Category Archives: Nutrition

Bloated and Uncomfortable

After meals, many times I experience bloating. This is uncomfortable and I’d like to avoid it. What can you suggest?

Abdominal bloating can be caused by many conditions; one common reason is excessive gas in the intestines. Improper food combining which results in delayed or poor digestion can also cause bloating; for example, combining carbohydrates and proteins at the same meal or eating fruit and drinking milk with other foods.

Excessive amount of refined foods and poor food combining can make the bowel very thick and enlarged due to a lack of bowel movements. Enemas may help but colonics are more effective as they irrigate the bowel more extensively.

Kefir, a fermented milk drink, may assist in establishing a healthy G.I. tract. While it can cause bloating or perhaps diarrhea if you drink too much, too quickly – with continued use these symptoms will disappear.

Regular cleaning of the bowel is important. Drinking plenty of fluids is the core requirement for healthy bowels. Most people think one bowel movement a day is the norm but actually two or three times a day, to match the number of big meals you consume, is more the norm.

Regular use of herbal teas is helpful, but use caution as some may cause cramping. Organic apple cider vinegar (ACV) can also help with bowel movements. Place 1–2 teaspoons of ACV in a glass of pure water and drink 2–3 glasses a day. You may add a couple of drops of stevia, a natural sweetener, to the solution. Over time, these methods will help to reduce the enlargement of the colon and bowel. Cortisol, the stress hormone, is a particular reason for bloating of the abdomen, especially in the area around the navel.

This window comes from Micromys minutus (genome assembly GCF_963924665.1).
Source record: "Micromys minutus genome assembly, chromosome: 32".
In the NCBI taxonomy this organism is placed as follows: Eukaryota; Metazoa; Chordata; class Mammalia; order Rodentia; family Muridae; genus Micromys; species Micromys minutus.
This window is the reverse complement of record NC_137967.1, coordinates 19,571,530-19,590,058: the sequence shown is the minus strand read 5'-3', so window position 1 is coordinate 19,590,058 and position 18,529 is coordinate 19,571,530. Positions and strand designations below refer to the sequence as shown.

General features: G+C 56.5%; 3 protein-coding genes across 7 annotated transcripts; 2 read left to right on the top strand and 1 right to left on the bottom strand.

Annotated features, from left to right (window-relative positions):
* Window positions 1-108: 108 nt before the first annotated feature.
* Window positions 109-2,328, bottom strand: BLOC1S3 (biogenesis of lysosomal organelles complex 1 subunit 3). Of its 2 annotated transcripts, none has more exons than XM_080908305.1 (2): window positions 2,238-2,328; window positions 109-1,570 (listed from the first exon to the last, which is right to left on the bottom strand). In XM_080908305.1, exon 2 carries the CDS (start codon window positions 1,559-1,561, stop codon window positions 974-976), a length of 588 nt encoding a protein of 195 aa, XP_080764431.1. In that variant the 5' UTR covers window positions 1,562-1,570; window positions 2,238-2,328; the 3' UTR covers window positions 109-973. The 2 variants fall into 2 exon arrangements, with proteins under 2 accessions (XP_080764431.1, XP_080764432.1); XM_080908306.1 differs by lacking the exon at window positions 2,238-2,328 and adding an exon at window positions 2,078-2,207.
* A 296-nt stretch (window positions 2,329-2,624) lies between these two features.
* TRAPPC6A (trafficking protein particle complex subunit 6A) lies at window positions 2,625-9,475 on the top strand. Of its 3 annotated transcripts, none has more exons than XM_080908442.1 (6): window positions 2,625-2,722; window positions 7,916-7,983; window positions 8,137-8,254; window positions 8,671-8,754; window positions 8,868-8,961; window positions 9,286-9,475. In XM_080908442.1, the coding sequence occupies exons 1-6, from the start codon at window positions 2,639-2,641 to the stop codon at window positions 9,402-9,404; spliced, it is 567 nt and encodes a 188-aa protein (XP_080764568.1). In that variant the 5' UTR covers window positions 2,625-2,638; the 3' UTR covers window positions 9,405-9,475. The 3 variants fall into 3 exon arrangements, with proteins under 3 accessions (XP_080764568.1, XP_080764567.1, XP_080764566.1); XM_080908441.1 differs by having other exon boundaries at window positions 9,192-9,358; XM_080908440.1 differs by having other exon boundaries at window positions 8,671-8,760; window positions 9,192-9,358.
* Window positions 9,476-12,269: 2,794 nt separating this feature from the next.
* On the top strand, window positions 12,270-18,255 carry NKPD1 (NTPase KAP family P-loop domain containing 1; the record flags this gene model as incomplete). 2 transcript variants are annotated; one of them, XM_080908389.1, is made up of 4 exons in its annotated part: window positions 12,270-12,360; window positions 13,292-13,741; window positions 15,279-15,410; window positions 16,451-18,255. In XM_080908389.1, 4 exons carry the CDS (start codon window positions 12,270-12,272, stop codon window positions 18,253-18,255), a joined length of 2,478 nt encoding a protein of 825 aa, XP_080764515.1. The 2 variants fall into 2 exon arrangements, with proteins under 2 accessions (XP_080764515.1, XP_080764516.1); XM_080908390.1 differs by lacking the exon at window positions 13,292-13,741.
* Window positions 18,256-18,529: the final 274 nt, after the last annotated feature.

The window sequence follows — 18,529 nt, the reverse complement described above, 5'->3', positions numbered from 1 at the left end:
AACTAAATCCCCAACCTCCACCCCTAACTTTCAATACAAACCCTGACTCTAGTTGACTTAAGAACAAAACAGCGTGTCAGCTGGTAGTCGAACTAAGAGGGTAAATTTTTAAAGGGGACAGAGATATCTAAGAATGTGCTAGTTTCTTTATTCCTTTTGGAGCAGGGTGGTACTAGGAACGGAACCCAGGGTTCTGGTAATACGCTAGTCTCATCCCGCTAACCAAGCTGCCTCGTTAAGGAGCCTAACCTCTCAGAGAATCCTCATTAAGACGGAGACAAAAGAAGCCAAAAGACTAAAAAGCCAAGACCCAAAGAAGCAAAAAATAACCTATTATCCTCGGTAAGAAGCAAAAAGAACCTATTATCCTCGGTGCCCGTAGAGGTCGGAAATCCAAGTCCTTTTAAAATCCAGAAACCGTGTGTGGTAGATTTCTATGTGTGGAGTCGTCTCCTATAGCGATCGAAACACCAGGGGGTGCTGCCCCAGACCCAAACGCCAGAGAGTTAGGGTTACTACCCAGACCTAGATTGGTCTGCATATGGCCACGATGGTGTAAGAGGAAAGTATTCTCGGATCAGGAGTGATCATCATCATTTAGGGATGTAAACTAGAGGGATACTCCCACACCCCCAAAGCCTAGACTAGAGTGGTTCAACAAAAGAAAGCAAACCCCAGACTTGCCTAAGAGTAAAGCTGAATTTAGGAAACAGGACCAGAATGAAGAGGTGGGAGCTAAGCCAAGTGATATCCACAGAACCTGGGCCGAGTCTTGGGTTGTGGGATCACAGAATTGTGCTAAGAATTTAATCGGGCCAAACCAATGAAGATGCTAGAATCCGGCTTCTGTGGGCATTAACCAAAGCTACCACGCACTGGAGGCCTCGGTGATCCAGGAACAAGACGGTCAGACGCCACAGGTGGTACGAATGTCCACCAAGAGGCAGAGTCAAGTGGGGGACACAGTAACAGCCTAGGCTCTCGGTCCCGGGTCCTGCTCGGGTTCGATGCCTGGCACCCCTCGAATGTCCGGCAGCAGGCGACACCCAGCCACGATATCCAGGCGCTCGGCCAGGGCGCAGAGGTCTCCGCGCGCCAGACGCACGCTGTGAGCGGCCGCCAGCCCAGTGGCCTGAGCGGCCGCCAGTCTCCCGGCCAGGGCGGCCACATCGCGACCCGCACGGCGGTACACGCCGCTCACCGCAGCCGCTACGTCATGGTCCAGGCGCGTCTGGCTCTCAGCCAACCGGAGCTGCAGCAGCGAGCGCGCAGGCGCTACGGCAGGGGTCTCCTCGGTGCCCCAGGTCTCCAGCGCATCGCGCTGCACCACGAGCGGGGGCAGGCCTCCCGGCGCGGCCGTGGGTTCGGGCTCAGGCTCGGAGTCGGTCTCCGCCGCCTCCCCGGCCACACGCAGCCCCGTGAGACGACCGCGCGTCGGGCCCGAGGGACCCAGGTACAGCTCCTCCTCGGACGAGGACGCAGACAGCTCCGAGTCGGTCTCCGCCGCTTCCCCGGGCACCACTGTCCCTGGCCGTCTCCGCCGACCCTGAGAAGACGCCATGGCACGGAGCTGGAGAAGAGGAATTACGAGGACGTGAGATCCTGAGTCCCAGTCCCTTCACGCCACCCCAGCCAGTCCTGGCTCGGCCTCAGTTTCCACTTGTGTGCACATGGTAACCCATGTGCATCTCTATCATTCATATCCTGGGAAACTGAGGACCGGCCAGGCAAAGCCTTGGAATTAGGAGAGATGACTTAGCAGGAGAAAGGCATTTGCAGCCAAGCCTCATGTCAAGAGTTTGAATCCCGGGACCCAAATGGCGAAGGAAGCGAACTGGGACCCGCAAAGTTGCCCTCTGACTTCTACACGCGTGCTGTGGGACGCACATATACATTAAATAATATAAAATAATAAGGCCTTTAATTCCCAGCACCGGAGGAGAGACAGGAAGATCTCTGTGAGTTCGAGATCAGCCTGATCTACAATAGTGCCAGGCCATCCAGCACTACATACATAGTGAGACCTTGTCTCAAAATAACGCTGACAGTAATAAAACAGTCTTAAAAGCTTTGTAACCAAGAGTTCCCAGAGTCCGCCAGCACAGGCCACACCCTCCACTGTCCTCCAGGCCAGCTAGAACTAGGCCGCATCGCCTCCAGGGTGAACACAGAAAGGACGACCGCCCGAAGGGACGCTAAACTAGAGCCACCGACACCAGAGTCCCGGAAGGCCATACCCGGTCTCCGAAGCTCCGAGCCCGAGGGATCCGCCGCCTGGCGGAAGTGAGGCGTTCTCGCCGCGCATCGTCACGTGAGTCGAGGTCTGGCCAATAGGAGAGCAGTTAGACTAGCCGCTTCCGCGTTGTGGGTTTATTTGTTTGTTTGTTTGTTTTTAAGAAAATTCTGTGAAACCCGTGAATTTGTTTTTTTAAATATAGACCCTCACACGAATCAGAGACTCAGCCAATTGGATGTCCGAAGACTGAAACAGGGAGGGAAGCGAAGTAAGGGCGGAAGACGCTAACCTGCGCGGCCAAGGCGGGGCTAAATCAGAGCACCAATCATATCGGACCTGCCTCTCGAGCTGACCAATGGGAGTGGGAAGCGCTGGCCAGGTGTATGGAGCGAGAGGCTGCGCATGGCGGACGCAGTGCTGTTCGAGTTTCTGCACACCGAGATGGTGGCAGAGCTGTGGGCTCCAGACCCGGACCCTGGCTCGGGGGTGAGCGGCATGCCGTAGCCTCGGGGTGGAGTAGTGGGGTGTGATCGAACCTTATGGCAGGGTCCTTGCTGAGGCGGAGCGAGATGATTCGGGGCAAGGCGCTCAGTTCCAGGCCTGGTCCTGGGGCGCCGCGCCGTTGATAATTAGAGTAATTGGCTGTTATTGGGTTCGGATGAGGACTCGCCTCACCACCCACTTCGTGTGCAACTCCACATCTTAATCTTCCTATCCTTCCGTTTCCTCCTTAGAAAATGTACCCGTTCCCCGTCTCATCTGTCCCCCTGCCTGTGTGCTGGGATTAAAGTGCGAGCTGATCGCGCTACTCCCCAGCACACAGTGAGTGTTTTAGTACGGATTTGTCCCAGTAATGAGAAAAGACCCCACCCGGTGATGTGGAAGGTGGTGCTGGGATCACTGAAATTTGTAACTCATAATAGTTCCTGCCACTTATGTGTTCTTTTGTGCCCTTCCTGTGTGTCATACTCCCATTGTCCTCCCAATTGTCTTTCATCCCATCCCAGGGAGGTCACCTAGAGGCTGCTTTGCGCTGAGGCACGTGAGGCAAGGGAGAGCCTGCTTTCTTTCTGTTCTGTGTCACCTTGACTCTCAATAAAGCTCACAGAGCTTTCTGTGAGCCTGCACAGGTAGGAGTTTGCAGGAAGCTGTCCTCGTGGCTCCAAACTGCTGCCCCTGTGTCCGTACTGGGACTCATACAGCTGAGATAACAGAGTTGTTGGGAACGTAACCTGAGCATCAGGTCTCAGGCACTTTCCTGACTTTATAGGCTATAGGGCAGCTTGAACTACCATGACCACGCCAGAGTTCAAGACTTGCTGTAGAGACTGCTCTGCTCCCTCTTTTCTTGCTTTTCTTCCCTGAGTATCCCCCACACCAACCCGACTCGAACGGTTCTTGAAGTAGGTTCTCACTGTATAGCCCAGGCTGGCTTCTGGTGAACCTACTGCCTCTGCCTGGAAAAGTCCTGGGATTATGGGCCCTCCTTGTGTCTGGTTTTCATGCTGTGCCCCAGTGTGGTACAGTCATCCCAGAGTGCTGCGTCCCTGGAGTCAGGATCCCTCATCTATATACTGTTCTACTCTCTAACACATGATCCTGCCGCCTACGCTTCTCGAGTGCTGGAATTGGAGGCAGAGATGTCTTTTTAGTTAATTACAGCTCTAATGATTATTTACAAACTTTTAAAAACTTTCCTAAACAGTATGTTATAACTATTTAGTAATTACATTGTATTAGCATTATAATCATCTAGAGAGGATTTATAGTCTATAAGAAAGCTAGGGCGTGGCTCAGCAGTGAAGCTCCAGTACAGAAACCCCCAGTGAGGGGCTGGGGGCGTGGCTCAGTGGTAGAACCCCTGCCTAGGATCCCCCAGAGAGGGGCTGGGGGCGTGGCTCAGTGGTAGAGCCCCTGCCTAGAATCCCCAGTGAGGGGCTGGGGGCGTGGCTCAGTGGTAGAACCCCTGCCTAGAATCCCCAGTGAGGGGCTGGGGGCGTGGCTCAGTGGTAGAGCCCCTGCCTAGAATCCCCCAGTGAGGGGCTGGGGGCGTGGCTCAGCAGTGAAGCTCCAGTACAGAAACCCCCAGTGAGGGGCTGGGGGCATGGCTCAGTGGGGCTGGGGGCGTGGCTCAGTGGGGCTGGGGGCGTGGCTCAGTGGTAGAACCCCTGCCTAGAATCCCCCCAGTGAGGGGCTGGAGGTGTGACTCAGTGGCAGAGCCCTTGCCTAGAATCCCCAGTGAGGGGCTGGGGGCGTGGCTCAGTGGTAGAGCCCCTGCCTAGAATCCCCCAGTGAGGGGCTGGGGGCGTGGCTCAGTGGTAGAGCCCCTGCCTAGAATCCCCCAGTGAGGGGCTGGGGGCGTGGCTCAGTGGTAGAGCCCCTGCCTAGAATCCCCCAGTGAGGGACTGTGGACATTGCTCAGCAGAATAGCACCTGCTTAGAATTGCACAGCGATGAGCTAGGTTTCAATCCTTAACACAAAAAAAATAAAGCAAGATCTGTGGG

Excerpt from Handbook for Healers by Almine.

 

Feeling Nervous

One of my children is shy, nervous and socially awkward. I’d like to help her learn to relax and also to deal with her feelings. I try to make time to read to her every night at bedtime to help calm her and ease into sleep. This seems to help. Can you recommend any books?

Children and adults will benefit from the following books and you can read them to younger children. If you teach your child the world around is supportive and healing, you raise a self-reliant child. These books teach about the value of all life and how we support nature when we work in cooperation with it: The Vision and Grandfather by Tom Brown[1].

A few other suggestions we can recommend for your child and all family members:

  • Limit and/or remove foods that contain artificial dyes/sweeteners/flavorings, caffeine and sugar from the daily diet, including chocolate, soda beverages (they contain caffeine and lots of sugar or artificial sweetener). Eat organic foods as much as possible.
  • Spend time in nature as much as possible. Walking barefoot in the grass grounds the body and helps to alleviate tension from our environment of noise and exposure to electrical devices (phones, tablets, music players, TV, cell phone towers, etc).
  • Make times for breaks during the day and get enough sleep.  Children may enjoy a healthy snack or smoothie after school and it marks a break from school to home before they begin homework. Work breaks have been proven to ease tension and improve concentration. Lack of sleep releases cortisol, a stress hormone. Sleep requirements vary between individuals with less sleep required by adults, see details below for sleep recommendations.

Sleep

  • School-age children: 9-11 hours per day
  • Adolescents: 9-10 hours per day
  • Adults: 7-8 hours per day


[1] Excerpt from Handbook for Healers by Almine.

Healthy and Fun Food Tips

Nutritional Health for Everyone

It is a cosmic law that you strengthen what you oppose – an impor­tant principle to remember when raising a child. Good nutritional habits are built not from what you tell them not to eat, but from what they grow to love from your cooking.

The same principle applies to other areas of your child’s life. Op­posing drug use does not take away the root cause. Whether it is ad­diction to food or drugs, any addiction comes from abandoning the self. When you encourage your child to listen to their dreams, their body signals, and their hearts, they learn to live a life of authenticity. In touch with themselves, they have no need to reach out for some­thing to fill a gap.